Cryptographic Combinatorial Securities Exchanges

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Cryptographic Combinatorial Securities Exchanges

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Title: Cryptographic Combinatorial Securities Exchanges
Author: Thorpe, Christopher Andrew; Parkes, David C.

Note: Order does not necessarily reflect citation order of authors.

Citation: Thorpe, Christopher, and David C. Parkes. 2009. Cryptographic Combinatorial Securities Exchanges. In Financial Cryptography and Data Security, 13th International Conference: February 23-26, 2009, Accra Beach, Barbados, ed. R. Dingledine, P. Golle, 285-304. Berlin: Springer. Previously published in Lecture Notes in Computer Science 5628: 285-304.
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Abstract: We present a useful new mechanism that facilitates the atomic exchange of many large baskets of securities in a combinatorial exchange. Cryptography prevents information about the securities in the baskets from being exploited, enhancing trust. Our exchange offers institutions who wish to trade large positions a new alternative to existing methods of block trading: they can reduce transaction costs by taking advantage of other institutions' available liquidity, while third party liquidity providers guarantee execution--preserving their desired portfolio composition at all times. In our exchange, institutions submit encrypted orders which are crossed, leaving a "remainder". The exchange proves facts about the portfolio risk of this remainder to third party liquidity providers without revealing the securities in the remainder, the knowledge of which could also be exploited. The third parties learn either (depending on the setting) the portfolio risk parameters of the remainder itself, or how their own portfolio risk would change if they were to incorporate the remainder into a portfolio they submit. In one setting, these third parties submit bids on the commission, and the winner supplies necessary liquidity for the entire exchange to clear. This guaranteed clearing, coupled with external price discovery from the primary markets for the securities, sidesteps difficult combinatorial optimization problems. This latter method of proving how taking on the remainder would change risk parameters of one's own portfolio, without revealing the remainder's contents or its own risk parameters, is a useful protocol of independent interest.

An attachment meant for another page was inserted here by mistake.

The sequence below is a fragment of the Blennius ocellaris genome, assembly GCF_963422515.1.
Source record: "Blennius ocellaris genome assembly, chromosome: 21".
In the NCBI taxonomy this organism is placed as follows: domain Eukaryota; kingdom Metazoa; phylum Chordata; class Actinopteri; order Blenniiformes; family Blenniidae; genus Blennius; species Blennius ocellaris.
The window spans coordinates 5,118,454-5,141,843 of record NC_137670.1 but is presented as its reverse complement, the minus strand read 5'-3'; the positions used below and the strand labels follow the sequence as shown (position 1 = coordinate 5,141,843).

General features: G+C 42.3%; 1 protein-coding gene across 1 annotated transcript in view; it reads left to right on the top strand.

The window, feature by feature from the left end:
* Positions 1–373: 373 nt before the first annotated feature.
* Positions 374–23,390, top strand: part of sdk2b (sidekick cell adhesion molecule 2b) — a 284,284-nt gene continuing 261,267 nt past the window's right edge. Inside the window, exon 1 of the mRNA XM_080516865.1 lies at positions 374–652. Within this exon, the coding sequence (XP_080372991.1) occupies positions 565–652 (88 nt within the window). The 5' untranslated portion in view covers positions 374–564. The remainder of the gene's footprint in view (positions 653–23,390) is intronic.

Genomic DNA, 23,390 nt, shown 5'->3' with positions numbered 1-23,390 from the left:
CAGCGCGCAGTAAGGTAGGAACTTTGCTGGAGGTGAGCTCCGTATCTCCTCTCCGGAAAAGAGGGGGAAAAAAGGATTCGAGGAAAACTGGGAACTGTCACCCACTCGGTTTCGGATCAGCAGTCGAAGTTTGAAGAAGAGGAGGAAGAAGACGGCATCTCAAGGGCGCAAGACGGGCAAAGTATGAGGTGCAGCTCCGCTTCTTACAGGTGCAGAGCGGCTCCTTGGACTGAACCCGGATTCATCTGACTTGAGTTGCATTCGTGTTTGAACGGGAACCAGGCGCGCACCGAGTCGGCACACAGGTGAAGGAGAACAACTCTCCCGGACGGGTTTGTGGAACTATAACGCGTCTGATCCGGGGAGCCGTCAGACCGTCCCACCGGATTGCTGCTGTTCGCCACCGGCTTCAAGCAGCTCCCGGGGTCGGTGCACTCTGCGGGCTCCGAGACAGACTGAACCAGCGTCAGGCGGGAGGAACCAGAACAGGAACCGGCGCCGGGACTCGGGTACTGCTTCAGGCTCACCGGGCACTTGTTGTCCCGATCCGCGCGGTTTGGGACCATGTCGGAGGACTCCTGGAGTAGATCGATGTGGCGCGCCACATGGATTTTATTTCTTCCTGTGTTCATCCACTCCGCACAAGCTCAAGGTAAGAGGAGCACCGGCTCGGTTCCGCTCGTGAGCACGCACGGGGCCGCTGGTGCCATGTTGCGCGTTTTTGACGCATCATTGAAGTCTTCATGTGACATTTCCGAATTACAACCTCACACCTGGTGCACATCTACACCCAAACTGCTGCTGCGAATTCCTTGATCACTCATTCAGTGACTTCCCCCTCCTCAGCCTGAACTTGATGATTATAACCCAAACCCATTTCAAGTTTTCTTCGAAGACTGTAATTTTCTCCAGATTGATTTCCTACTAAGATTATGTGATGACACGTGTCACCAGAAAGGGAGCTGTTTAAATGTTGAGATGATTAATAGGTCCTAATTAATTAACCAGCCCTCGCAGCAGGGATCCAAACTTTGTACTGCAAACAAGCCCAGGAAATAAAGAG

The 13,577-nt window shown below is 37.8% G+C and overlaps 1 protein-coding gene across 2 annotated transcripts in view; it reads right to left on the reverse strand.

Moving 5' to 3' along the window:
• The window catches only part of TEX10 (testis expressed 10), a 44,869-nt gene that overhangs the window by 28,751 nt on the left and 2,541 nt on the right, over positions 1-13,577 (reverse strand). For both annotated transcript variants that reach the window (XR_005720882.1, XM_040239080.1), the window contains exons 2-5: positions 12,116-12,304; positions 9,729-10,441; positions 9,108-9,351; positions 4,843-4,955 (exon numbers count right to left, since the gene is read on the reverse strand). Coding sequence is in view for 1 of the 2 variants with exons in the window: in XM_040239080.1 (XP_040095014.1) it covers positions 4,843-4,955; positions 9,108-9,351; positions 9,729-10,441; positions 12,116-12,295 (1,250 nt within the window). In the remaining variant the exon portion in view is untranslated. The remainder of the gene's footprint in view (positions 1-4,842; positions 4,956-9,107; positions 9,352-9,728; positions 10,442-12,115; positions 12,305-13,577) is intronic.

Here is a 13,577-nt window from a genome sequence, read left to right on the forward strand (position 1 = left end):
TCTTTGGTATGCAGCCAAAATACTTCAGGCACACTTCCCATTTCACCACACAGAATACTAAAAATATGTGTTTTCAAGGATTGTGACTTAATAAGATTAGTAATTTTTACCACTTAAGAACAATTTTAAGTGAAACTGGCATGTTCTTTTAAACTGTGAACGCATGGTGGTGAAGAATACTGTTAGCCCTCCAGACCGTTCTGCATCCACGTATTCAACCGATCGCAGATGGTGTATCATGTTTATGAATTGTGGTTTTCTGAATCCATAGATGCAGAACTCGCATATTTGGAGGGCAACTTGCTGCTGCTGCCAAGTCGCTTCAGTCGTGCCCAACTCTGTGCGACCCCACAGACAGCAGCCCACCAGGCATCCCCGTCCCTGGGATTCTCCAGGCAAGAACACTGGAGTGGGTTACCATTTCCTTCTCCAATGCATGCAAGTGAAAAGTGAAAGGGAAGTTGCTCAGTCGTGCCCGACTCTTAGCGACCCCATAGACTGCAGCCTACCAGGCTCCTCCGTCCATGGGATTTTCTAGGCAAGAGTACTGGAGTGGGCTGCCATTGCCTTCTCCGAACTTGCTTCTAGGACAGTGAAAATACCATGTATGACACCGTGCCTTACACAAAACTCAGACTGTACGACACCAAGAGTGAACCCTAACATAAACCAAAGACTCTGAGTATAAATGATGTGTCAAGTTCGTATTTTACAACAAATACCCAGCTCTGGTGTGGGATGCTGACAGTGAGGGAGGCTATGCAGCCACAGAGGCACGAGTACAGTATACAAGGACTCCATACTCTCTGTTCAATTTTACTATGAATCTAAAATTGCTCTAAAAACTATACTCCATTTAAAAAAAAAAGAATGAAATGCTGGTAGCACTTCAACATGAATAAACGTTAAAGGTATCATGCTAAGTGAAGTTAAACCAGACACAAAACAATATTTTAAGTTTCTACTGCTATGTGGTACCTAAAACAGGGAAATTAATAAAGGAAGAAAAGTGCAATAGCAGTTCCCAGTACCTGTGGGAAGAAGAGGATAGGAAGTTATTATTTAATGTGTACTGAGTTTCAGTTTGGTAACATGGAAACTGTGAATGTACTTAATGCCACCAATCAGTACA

Published Version: doi:10.1007/978-3-642-03549-4_18
Other Sources: http://www.eecs.harvard.edu/econcs/pubs/thorpe09.pdf
Citable link to this page: http://nrs.harvard.edu/urn-3:HUL.InstRepos:4686804

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  • FAS Scholarly Articles [6463]
    Peer reviewed scholarly articles from the Faculty of Arts and Sciences of Harvard University
 
 

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